Eddie: It’s hard to judge a film’s ‘value’ in its own time, but I stand by what I said at the outset: TWBB is the best American film of the 21st century. It’s a film that really does reward repeat viewings; each time I watch it I see the faint flicker of another aspect that I had scarcely considered, another terrifying reflection on the hard and knotty heart of the American psyche. On the other hand, without blowing my own trumpet, I feel I’ve mastered No Country; as great as it is I feel like I’ve taken all that I need to from it.

I don’t mean to discredit No Country, but it just feels lighter than TWBB. In TWBB you have a master filmmaker operating at his peak. It is a film that scorches; fearless and uncompromising filmmaking of the highest order, not to mention an interesting critique of the legacy of right-wing American politics and economics and their relation to religion in the years of Bush. It is a masterpiece, while I would argue that No Country is just not quite there. Both are exceptional, TWBB is just a little bit better.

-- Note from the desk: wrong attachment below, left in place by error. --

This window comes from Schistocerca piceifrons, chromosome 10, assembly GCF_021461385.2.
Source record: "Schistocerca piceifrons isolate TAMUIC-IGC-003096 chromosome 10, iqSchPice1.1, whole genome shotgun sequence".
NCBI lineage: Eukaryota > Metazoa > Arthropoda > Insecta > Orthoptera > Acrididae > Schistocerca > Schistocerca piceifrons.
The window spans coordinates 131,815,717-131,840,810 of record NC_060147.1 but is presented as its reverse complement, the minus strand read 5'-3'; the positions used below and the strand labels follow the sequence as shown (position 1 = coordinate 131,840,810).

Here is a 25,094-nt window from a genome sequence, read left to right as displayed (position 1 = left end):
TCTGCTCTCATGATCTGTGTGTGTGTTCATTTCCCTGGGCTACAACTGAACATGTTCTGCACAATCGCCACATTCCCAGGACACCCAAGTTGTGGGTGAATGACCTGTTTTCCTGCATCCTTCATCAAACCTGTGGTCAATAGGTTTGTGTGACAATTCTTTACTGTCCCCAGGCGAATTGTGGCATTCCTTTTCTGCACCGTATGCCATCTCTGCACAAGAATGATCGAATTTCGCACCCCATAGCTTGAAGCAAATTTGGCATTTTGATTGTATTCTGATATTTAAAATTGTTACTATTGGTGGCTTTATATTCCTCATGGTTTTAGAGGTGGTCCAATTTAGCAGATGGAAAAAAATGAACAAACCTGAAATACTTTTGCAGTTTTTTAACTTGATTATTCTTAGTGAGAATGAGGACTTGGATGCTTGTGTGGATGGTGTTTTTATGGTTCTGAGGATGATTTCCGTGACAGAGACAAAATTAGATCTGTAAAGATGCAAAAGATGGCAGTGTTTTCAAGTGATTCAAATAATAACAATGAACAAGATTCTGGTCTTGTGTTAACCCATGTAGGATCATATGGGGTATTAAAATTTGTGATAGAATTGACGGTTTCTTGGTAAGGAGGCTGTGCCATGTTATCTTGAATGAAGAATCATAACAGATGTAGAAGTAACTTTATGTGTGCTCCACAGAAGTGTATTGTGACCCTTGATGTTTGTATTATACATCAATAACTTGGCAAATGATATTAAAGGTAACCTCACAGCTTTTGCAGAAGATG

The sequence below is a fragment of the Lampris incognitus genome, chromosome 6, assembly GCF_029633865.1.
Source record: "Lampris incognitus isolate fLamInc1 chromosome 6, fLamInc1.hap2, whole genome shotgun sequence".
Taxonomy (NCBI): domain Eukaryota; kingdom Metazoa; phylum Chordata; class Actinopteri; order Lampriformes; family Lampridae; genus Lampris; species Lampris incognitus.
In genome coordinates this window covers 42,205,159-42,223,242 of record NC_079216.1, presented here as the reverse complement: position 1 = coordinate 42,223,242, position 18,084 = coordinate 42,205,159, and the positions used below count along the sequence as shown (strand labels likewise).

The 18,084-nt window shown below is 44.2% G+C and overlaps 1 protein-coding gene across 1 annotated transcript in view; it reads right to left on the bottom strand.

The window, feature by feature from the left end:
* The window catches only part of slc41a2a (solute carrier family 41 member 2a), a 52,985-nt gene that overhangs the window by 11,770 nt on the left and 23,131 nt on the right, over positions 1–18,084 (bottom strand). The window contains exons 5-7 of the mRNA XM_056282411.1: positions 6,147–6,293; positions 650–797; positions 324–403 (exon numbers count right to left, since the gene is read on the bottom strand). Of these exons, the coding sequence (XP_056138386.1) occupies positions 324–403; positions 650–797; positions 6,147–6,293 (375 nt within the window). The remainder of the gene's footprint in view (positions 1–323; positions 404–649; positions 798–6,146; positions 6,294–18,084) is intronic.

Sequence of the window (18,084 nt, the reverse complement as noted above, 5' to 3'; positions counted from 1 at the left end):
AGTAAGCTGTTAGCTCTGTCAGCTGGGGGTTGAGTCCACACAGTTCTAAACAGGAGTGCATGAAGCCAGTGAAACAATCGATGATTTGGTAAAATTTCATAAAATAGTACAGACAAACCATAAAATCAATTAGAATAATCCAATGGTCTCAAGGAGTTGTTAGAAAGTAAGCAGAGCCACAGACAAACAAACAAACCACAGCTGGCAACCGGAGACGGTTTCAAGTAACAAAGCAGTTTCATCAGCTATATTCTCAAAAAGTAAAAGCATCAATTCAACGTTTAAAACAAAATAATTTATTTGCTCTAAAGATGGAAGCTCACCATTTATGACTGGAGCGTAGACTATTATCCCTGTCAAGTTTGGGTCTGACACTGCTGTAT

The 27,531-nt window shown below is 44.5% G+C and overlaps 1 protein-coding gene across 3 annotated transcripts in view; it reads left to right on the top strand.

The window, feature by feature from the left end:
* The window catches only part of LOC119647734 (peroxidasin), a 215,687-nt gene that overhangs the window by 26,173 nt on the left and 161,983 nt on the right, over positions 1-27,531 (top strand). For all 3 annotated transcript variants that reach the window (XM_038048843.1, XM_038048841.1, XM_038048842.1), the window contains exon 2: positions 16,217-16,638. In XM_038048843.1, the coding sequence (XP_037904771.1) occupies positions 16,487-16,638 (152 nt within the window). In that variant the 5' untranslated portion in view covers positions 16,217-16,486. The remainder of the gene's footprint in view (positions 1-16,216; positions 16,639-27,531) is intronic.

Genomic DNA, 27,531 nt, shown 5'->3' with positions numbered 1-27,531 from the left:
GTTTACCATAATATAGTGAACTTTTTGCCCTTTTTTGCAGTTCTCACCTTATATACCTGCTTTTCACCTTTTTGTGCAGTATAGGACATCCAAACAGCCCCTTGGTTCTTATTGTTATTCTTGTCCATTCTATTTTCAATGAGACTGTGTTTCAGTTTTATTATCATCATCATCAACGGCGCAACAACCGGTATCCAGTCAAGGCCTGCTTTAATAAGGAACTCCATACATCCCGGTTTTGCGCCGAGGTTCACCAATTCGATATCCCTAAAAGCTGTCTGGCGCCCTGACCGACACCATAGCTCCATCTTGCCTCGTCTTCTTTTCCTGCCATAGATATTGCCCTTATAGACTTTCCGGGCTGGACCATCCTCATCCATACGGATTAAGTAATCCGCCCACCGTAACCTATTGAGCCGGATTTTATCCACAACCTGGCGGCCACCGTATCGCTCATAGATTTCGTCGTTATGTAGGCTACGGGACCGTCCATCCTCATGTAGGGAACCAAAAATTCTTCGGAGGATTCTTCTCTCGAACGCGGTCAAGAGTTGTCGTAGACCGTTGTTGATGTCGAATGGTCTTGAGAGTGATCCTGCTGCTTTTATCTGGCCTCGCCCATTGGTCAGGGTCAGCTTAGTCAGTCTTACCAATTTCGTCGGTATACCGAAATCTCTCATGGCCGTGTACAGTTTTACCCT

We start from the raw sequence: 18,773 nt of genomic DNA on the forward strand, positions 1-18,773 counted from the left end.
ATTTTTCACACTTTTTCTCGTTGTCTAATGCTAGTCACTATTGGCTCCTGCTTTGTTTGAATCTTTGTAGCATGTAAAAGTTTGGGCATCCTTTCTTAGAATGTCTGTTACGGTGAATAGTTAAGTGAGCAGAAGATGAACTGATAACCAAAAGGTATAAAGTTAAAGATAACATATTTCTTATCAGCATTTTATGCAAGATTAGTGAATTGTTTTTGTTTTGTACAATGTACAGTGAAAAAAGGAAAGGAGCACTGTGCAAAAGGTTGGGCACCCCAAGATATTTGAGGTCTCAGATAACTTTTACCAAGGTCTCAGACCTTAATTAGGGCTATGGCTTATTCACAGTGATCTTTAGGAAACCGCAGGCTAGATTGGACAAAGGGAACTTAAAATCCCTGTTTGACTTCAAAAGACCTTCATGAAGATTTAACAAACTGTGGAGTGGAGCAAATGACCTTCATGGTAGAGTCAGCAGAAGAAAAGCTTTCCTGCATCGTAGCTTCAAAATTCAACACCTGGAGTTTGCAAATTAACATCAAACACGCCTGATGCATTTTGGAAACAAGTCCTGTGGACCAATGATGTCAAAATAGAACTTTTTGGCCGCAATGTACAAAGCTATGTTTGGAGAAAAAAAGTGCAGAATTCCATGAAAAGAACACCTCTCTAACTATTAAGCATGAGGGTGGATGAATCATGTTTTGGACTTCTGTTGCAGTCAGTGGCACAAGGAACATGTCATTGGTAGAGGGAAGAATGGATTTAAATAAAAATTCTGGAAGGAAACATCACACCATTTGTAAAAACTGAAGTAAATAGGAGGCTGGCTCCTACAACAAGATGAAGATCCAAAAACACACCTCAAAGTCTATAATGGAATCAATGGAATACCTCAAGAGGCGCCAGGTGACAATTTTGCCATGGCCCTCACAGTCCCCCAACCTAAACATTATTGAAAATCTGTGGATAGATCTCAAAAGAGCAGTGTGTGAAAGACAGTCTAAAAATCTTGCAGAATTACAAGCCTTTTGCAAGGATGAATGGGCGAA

What do you think? Who should have won the Oscar for Best Picture that year? Vote below.

[yop_poll id=”6″]